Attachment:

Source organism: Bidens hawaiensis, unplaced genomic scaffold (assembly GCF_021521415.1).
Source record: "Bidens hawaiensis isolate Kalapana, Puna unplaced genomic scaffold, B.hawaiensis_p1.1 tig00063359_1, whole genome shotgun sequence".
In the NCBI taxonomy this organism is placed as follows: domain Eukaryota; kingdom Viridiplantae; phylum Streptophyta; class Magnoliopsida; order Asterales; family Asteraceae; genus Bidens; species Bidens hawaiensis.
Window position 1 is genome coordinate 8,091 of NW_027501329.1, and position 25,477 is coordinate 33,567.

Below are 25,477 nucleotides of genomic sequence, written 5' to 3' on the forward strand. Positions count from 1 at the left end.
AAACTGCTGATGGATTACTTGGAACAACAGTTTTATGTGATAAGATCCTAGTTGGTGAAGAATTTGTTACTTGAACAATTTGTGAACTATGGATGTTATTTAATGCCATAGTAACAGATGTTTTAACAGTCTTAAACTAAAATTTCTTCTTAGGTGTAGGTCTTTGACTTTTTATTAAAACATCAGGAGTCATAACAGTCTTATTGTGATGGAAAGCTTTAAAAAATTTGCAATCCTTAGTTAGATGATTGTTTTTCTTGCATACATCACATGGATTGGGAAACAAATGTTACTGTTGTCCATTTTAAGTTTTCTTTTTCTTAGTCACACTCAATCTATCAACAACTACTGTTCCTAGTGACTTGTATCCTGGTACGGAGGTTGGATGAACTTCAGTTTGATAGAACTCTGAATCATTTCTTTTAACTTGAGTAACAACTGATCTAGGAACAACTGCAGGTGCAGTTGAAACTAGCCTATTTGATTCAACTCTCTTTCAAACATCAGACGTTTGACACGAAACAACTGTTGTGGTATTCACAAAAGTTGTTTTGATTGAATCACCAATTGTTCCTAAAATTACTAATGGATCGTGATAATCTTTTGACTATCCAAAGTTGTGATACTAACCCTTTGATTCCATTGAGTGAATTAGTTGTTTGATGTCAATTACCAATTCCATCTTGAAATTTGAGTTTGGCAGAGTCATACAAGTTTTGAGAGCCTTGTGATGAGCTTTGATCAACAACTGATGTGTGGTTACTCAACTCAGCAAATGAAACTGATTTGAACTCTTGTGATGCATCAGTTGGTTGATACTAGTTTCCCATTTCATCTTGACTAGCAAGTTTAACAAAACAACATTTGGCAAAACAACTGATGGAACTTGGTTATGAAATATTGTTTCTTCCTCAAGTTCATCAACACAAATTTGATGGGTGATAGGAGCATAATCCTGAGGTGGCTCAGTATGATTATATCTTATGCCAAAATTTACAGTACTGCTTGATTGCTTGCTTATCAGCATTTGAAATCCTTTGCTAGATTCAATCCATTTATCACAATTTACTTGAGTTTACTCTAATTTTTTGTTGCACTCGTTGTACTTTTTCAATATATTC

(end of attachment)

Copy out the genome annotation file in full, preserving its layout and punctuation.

Source organism: Bidens hawaiensis, unplaced genomic scaffold (assembly GCF_021521415.1).
Source record: "Bidens hawaiensis isolate Kalapana, Puna unplaced genomic scaffold, B.hawaiensis_p1.1 tig00063359_1, whole genome shotgun sequence".
In the NCBI taxonomy this organism is placed as follows: domain Eukaryota; kingdom Viridiplantae; phylum Streptophyta; class Magnoliopsida; order Asterales; family Asteraceae; genus Bidens; species Bidens hawaiensis.
Window position 1 is genome coordinate 8,091 of NW_027501329.1, and position 25,477 is coordinate 33,567.

Below are 25,477 nucleotides of genomic sequence, written 5' to 3' on the forward strand. Positions count from 1 at the left end.
AAACTGCTGATGGATTACTTGGAACAACAGTTTTATGTGATAAGATCCTAGTTGGTGAAGAATTTGTTACTTGAACAATTTGTGAACTATGGATGTTATTTAATGCCATAGTAACAGATGTTTTAACAGTCTTAAACTAAAATTTCTTCTTAGGTGTAGGTCTTTGACTTTTTATTAAAACATCAGGAGTCATAACAGTCTTATTGTGATGGAAAGCTTTAAAAAATTTGCAATCCTTAGTTAGATGATTGTTTTTCTTGCATACATCACATGGATTGGGAAACAAATGTTACTGTTGTCCATTTTAAGTTTTCTTTTTCTTAGTCACACTCAATCTATCAACAACTACTGTTCCTAGTGACTTGTATCCTGGTACGGAGGTTGGATGAACTTCAGTTTGATAGAACTCTGAATCATTTCTTTTAACTTGAGTAACAACTGATCTAGGAACAACTGCAGGTGCAGTTGAAACTAGCCTATTTGATTCAACTCTCTTTCAAACATCAGACGTTTGACACGAAACAACTGTTGTGGTATTCACAAAAGTTGTTTTGATTGAATCACCAATTGTTCCTAAAATTACTAATGGATCGTGATAATCTTTTGACTATCCAAAGTTGTGATACTAACCCTTTGATTCCATTGAGTGAATTAGTTGTTTGATGTCAATTACCAATTCCATCTTGAAATTTGAGTTTGGCAGAGTCATACAAGTTTTGAGAGCCTTGTGATGAGCTTTGATCAACAACTGATGTGTGGTTACTCAACTCAGCAAATGAAACTGATTTGAACTCTTGTGATGCATCAGTTGGTTGATACTAGTTTCCCATTTCATCTTGACTAGCAAGTTTAACAAAACAACATTTGGCAAAACAACTGATGGAACTTGGTTATGAAATATTGTTTCTTCCTCAAGTTCATCAACACAAATTTGATGGGTGATAGGAGCATAATCCTGAGGTGGCTCAGTATGATTATATCTTATGCCAAAATTTACAGTACTGCTTGATTGCTTGCTTATCAGCATTTGAAATCCTTTGCTAGATTCAATCCATTTATCACAATTTACTTGAGTTTACTCTAATTTTTTGTTGCACTCGTTGTACTTTTTCAATATATTC